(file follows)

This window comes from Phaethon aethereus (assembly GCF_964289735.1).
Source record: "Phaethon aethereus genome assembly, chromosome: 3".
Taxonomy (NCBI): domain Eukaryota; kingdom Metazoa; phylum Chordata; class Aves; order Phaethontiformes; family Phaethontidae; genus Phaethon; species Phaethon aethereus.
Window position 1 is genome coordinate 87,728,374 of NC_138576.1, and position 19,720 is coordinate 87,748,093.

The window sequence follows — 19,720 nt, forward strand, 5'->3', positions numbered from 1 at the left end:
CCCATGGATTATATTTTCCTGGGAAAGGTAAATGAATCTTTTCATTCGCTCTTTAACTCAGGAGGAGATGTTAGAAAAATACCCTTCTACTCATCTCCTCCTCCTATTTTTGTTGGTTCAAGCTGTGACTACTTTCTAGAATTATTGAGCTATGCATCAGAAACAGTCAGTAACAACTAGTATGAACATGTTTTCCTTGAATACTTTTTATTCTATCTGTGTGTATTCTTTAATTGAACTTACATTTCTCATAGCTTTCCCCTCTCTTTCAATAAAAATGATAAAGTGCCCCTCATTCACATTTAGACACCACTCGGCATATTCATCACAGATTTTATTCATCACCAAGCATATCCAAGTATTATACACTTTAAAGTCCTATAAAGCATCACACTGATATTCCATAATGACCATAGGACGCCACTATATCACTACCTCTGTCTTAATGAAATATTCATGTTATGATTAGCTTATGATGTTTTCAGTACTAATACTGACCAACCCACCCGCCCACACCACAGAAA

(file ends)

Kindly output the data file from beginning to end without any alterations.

This window comes from Phaethon aethereus (assembly GCF_964289735.1).
Source record: "Phaethon aethereus genome assembly, chromosome: 3".
Taxonomy (NCBI): domain Eukaryota; kingdom Metazoa; phylum Chordata; class Aves; order Phaethontiformes; family Phaethontidae; genus Phaethon; species Phaethon aethereus.
Window position 1 is genome coordinate 87,728,374 of NC_138576.1, and position 19,720 is coordinate 87,748,093.

The window sequence follows — 19,720 nt, forward strand, 5'->3', positions numbered from 1 at the left end:
CCCATGGATTATATTTTCCTGGGAAAGGTAAATGAATCTTTTCATTCGCTCTTTAACTCAGGAGGAGATGTTAGAAAAATACCCTTCTACTCATCTCCTCCTCCTATTTTTGTTGGTTCAAGCTGTGACTACTTTCTAGAATTATTGAGCTATGCATCAGAAACAGTCAGTAACAACTAGTATGAACATGTTTTCCTTGAATACTTTTTATTCTATCTGTGTGTATTCTTTAATTGAACTTACATTTCTCATAGCTTTCCCCTCTCTTTCAATAAAAATGATAAAGTGCCCCTCATTCACATTTAGACACCACTCGGCATATTCATCACAGATTTTATTCATCACCAAGCATATCCAAGTATTATACACTTTAAAGTCCTATAAAGCATCACACTGATATTCCATAATGACCATAGGACGCCACTATATCACTACCTCTGTCTTAATGAAATATTCATGTTATGATTAGCTTATGATGTTTTCAGTACTAATACTGACCAACCCACCCGCCCACACCACAGAAA